Thursday, May 06, 2010

Before You Judge, Part 6

I really had a hard time writing this post. I started it several times and abandoned it. This last installment is about our jury delivering the verdicts and the aftermath of the trial.

When I knew we were going to deliberations, I immediately packed all my things. I had no idea how long it would take to deliberate since we had four defendants and multiple charges. What I did know is that I wanted out of there as fast as possible. I was going crazy being incarcerated, I mean being sequestered.

We had two bailiffs, one male and one female. Both of our baliffs were in their late forties or early fifties. The male baliff was a low key guy who understood our frustrations. Our female baliff was a little redhead who wore her hair in a French twist. She was all business and had absolute zero sense of humor. She and I did not get along. I once told her how frustrated I was that I could not run and said that I often felt like just going out on my own. Her immediate response was that she would have me arrested for contempt of court.

Anyway, I was packed and ready to go home immediately, even if deliberations took weeks.....

Sitting in the trial and taking in all the evidence and testimony was easy. Deliberations were not that difficult because our jury was very methodical and fair. Coming to a vote on the verdicts was not that difficult. But going back into the courtroom to deliver the verdict was very difficult for me. I dreaded that.

I knew we had to face our defendants and regardless of what they had done, we were the people who held their ultimate fate in our decisions. I also dreaded facing Fay Gay, the wife of Austin Gay, the murder victim. She was a small, grey haired lady who had been there every day of the trial. It probably had been an excruciating experience for her to had to relive her husband's murder. I knew that we would not be delivering the verdicts that she probably wished. Plus I had no idea how our defendants would react to the verdicts either. Honestly, I did not care how Joseph Sallas or Dave Domberg reacted. But I did care somewhat about Ed McCabe and definitely did care about Billy Jim Cherry.

When we came back into the courtroom, I was on the verge of tears, partly because of the weight of having our defendant's futures on my mind and partly because I was so relieved that this ordeal was over.

The way it happened in our case, was that the judge asked our foreman if we had reached our verdicts and our foreman answered in the affirmative. Then the judge asked our foreman to hand the verdict papers to the clerk and the clerk read them. I do not remember how all the defendants reacted and that was probably because I was afraid to look for their reactions. But I do remember Billy Jim Cherry almost in tears when he heard the verdict of not guilty. He buried his head in his hands like he was going to cry. After the verdicts were read, we were hustled out of the courtroom and back towards the jury room. No sooner had we gotten out of the courtroom, when Blair Payne, Billy Jim Cherry's court appointed attorney came out to thank us for our verdict in the case of Billy Jim Cherry. Blair Payne was visibly emotional over that verdict.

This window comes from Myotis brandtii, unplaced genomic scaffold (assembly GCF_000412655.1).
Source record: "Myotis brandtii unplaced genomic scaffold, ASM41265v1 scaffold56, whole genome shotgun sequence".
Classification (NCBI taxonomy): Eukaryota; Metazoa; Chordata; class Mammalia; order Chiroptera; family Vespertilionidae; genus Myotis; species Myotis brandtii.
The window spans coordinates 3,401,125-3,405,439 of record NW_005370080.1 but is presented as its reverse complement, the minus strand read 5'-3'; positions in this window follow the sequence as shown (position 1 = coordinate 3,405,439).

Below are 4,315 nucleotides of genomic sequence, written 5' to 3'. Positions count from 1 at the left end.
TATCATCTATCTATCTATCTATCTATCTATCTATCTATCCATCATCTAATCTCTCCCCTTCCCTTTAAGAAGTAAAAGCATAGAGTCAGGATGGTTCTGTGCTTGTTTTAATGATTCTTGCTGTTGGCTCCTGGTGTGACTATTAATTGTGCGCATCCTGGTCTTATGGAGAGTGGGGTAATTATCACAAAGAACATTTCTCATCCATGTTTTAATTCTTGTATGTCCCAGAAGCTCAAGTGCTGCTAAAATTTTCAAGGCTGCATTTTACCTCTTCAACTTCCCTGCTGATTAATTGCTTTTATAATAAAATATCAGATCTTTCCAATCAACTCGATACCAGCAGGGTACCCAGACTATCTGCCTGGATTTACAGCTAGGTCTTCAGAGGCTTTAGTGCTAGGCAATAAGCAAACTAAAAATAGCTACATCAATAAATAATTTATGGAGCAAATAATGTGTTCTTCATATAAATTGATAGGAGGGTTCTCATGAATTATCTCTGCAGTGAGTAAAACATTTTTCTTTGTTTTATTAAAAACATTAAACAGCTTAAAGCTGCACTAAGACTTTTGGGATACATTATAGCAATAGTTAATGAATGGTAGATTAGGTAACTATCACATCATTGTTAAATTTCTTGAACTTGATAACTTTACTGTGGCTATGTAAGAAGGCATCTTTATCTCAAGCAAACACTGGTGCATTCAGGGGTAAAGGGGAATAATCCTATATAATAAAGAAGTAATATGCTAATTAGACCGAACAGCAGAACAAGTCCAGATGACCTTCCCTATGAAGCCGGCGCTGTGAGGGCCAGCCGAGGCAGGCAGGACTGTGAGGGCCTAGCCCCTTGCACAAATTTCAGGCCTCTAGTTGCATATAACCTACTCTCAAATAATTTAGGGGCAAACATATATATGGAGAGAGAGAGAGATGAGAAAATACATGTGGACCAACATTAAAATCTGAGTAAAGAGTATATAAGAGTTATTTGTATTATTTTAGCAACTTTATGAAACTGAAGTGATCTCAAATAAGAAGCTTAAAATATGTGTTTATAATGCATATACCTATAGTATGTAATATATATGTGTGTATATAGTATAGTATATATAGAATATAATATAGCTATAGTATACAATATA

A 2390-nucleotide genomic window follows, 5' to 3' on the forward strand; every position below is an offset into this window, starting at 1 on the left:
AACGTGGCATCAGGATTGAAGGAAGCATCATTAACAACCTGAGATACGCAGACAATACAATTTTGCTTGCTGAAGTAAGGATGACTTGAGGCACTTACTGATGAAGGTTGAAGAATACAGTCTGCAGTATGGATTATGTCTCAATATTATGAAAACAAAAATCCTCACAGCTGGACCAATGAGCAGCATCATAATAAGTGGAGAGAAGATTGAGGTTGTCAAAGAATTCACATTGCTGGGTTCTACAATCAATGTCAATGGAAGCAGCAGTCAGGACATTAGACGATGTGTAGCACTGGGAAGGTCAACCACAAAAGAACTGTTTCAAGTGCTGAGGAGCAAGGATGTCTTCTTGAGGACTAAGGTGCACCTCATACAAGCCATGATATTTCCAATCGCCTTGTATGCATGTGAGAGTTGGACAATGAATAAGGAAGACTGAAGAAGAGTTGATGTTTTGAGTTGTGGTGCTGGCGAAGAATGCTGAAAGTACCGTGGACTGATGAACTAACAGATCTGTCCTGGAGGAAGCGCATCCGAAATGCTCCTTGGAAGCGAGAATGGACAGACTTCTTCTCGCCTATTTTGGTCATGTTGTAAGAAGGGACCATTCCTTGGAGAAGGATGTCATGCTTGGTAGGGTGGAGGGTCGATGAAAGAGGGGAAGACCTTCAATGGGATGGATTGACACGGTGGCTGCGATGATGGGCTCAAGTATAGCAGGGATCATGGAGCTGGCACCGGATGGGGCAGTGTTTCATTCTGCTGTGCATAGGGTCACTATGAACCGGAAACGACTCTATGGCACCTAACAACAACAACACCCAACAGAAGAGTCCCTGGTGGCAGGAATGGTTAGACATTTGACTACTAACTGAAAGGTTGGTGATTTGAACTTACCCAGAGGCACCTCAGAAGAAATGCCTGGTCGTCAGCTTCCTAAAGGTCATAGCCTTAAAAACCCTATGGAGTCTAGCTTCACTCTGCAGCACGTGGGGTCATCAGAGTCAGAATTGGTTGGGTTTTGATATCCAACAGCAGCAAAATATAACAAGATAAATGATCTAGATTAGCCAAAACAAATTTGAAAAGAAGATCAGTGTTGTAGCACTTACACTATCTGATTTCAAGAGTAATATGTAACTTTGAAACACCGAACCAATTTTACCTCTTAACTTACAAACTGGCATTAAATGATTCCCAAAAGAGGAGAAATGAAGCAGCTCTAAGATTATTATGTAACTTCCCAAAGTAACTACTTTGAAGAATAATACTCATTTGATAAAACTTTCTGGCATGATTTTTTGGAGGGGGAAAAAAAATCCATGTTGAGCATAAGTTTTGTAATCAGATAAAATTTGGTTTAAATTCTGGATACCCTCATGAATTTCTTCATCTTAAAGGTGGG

Shortly after, we were once again transported back to the Ramada Inn West in our two vans driven by the detectives with their mysterious gym bags. Once back there, we were told that we were free to leave.

I immediately went to the male baliff's room and asked to use his phone. At that time, my husband worked for an association of cities. I called his office and was told by the receptionist that he was in a meeting. I rarely ever called his office to begin with, but this time I told the receptionist that it was an emergency and to get him out of the meeting. When he came on the phone, I told him that I did not care what he was doing, but to drop it immediately and come pick me up. I was the first person to leave the hotel. Some of the others stayed around and even went to the bar to celebrate. I just wanted out of there. I did not say goodbye to anyone, not even JB. I was a free woman and I was going to be a part of the real world.

When my husband came to pick me up, I had already brought all my belongings down to the lobby, so we would not have to go back upstairs again. We put my stuff in the car and he said that we were going home. I said no. I told him that I wanted to go to the mall because I wanted to be around a lot of people, all of whom were free. He did not quite understand that, but each day as the van had taken us to the courtroom and back, I would look out the window and envy all the people who were able to come and go as they pleased. I would have made a horrible prisoner because I hated being locked up so much.

After we went to the mall and then home, my husband told me that he had done a ride along with a friend of his who was a sheriff's deputy. The deputy told him that they were regularly patrolling the neighborhoods where the jurors lived because they had word that relatives of one of our defendants were in town and were staking out the jurors' homes. Until that point, it had never occurred to me that they would know that much about each of us, but apparently they did. This unsettled my husband so much that he had started sleeping with a loaded gun next to the bed.

We delivered our verdicts right before Labor Day and the defendants were sentenced in late October. When the sentencing date came near, one of my fellow jurors called me to ask if I wanted to join some of them in the courtroom for the sentencing. I politely declined and thought why would I want our defendants to see my face again. The defendants' sentences ranged from 30 years for Joseph Sallas up to 90 years for Dave Domberg. I have no idea if all of them are still alive or not. I really did not want to know.